So, pop star Hayley Kiyoko's playing Kilby Court this week. I only know her because my daughter's a fan. I'm not, but I respect Kiyoko for making bolder, smarter pop than you'd expect from a product of the Disney puppy mill. Plus, she's escaped Disney and is out there being herself, wearing her lesbian identity proudly and showing that pop doesn't have to be exclusively vapid or hetero/binary.
I want my daughter to have role models, not to mention music she can feel—not the somewhat encoded stuff we have from Queen, Judas Priest and Hüsker Dü/Sugar/Bob Mould. As a straight dude, I can only guess that it must've been cool to decode secret messages and know you weren't alone—but it was certainly also crappy to hide. I'm grateful that my little girl doesn't have to be ashamed. But I do think she could use some better music.
It's not that there needs to be "gay music," per se. One day, when most of the world can comfortably accept where they land on the Kinsey Scale—closer to the middle than they think—it's all gonna blend together. We won't think about whether a song is necessarily straight or gay. Maybe we should start now. There's a ton of LGBTQ-themed music I can get into, and I shared some of it with my daughter the other night. Maybe some other kid and his/her/their parents will dig it, too.
The Lemonheads, "Big Gay Heart" from Come On Feel The Lemonheads (Atlantic, 1993) Relevant because it was a revelation for a guy who learned what "homo" meant on his elementary school playground during the height of AIDS hysteria. In the song, Dando sings from the point of view of a gay man talking to a bigot, alternating between smoldering defiance—"I don't need you to suck my dick or to make me feel good about myself"—and fatigued entreaty—"please don't break my big gay heart." Suddenly, something I was told didn't make sense, did. And I'm grateful for that epiphany because it ensured I'd be a good father to my big-hearted gay daughter, who was born seven years later.
Girlyman, "Viola" from Remember Who I Am (Daemon, 2003) I knew I'd like the debut album by this "harmony-driven gender pop" trio from the get-go. In the instrumental first 15 seconds of "Viola," fingerpicked electric guitar and bass notes dance like a couple that is very much unto themselves, inhabiting this dreamy, gauzy bliss. Just like the faceless pair would want to preserve their moment, I wanted to loop this snippet into infinity. Then Nate Borofsky sang with this gentle, wistful ache, and he was joined by Doris Muramatsu, then by Ty Greenstein—and the sound of their three voices intertwined is one of my favorite sounds, period.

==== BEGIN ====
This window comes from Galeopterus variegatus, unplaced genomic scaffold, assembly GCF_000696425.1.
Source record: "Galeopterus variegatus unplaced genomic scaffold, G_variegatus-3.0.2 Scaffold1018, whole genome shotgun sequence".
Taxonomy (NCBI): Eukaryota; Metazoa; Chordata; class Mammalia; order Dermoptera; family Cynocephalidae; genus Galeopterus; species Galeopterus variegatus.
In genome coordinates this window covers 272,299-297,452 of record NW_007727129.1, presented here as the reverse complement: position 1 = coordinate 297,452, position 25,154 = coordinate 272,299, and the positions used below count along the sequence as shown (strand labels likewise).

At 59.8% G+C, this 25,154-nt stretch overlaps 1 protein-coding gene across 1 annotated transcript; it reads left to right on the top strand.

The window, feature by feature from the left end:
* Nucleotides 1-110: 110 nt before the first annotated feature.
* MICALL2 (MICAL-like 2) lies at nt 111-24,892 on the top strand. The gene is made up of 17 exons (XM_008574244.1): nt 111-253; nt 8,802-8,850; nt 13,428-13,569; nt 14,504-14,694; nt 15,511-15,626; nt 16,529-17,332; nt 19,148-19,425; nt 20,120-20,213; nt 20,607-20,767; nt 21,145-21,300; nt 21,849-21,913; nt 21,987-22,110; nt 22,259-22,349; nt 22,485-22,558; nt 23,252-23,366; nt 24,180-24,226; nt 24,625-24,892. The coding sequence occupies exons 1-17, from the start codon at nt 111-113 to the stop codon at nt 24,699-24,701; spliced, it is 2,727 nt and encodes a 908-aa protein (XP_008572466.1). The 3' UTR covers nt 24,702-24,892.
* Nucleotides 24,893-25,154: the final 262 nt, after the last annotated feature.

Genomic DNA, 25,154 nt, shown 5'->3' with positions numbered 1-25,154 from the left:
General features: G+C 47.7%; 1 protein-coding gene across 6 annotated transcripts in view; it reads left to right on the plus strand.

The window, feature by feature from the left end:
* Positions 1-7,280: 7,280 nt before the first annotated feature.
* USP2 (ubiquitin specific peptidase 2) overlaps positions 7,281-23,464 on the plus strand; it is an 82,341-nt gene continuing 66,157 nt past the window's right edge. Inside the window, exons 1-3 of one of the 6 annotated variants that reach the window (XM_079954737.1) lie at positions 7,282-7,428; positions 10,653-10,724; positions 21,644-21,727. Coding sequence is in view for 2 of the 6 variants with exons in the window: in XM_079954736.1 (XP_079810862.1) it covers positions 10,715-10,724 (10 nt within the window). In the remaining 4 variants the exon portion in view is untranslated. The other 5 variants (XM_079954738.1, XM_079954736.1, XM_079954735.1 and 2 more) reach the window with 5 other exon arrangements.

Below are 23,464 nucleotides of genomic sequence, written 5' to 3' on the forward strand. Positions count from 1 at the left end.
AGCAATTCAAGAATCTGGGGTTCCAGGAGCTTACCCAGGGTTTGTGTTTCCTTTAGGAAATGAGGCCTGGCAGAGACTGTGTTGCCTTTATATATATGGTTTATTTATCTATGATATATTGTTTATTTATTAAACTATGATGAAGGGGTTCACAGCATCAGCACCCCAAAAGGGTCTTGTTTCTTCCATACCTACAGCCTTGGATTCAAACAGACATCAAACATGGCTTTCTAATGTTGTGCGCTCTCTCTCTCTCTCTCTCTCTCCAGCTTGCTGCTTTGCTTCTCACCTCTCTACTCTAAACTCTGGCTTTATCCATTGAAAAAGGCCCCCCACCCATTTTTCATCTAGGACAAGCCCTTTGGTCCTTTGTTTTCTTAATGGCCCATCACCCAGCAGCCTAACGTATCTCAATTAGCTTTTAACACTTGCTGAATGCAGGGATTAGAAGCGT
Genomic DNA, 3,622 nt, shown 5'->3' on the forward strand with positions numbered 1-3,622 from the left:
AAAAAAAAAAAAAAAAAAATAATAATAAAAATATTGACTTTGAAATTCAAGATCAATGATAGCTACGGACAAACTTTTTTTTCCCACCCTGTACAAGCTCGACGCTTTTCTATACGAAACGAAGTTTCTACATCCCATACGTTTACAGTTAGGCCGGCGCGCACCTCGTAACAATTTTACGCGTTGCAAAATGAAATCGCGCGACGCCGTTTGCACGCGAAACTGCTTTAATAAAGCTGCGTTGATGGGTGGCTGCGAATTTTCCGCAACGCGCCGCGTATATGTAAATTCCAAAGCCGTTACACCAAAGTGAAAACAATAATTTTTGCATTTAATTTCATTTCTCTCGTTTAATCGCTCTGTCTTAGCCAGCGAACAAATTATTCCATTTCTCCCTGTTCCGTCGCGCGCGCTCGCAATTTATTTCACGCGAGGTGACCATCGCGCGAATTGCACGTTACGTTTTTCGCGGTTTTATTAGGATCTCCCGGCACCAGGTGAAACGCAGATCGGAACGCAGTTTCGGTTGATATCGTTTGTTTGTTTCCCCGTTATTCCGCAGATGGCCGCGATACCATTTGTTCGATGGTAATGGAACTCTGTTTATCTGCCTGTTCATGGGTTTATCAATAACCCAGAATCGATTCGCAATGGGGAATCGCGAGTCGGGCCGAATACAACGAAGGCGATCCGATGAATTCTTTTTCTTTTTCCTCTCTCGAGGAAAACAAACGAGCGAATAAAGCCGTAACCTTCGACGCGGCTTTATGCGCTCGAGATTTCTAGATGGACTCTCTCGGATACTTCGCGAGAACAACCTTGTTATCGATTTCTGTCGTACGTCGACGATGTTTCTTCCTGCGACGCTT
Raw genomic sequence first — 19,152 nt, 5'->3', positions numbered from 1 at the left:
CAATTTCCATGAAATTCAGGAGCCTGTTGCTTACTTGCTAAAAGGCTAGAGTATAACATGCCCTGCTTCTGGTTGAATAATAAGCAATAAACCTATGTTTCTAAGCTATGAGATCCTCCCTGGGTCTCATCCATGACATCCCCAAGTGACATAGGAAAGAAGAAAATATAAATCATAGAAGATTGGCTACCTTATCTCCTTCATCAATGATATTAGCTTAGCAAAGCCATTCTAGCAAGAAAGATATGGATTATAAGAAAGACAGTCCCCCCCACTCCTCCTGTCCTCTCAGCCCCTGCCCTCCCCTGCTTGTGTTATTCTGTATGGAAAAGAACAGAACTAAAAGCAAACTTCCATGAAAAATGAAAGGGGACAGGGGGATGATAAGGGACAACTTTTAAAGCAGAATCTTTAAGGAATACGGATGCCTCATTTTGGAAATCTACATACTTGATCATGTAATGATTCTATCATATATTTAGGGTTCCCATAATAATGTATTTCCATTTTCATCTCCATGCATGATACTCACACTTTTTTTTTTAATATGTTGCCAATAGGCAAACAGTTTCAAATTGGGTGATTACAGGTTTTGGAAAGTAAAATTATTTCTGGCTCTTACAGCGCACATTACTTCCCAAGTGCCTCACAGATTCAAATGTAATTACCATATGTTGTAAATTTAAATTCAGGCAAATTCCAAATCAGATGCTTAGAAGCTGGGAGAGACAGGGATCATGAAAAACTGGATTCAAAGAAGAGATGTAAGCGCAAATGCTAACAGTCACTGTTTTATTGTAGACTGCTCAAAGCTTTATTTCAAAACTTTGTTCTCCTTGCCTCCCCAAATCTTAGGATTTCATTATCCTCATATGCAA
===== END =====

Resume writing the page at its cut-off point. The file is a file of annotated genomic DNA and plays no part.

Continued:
Elton Motello, Victim of Time (Attic, 1978) Late one night in Austin, Texas, the unmistakable sound of late-'70s/early-'80s power pop, punk and new wave music lured me into a rock 'n' roll novelty shop. There, pushing incense, posters, T-shirts, toys and all my buttons, was the very attractive and supremely cool "NessMonster," a guitar-playing vision in studded leather. We talked for an hour. She sent me home with a playlist of pure goodness—including this English band's debut album, a front-to-back rave-up bursting with slashing riffs, sing-along choruses and unabashedly gay lyrics that straddle the line between innuendo and erotica, but remain universally relatable.
Alison Pipitone, Down to Money (Songs O' the Pie, 2017) I have Babs De Lay and KRCL to thank for turning me on to this Buffalo singer-songwriter in the early-aughts. Pipitone is equal parts Paul Westerberg, Joan Jett and Woody Guthrie, wielding both guitar and pen like philosophical claymores. All nine of her records rule, but my first was her 1997 album Down to Money—so it's my sentimental favorite. Incidentally, Pipitone just released a new protest song inspired by Trump. Check out her Springsteen-esque call-to-arms "Not Going Down" and see if you don't get fired up. Then do the same with her discography.
Smokey, How Far Will You Go? The S&M Recordings, 1973-81 (S&M, 1973, reissued on Chapter Music, 2015) John "Smokey" Condon was the face of what was really a writing duo of Condon and EJ Emmons. The pair wrote unapologetically gay songs ("Hot Hard & Ready," "Ballad of Butchie & Claudine") in genres ranging from rock to glam to prog and even disco. They're dated, but that's part of the fun of this campy, naughty romp. Plus, the fact that Condon and Emmons were being themselves in the '70s—and started their own label when their out-and-proud ways were rejected at every turn—is pretty badass. And I didn't even mention that Randy Rhoads and James Williamson of Iggy & the Stooges play on some of the tracks.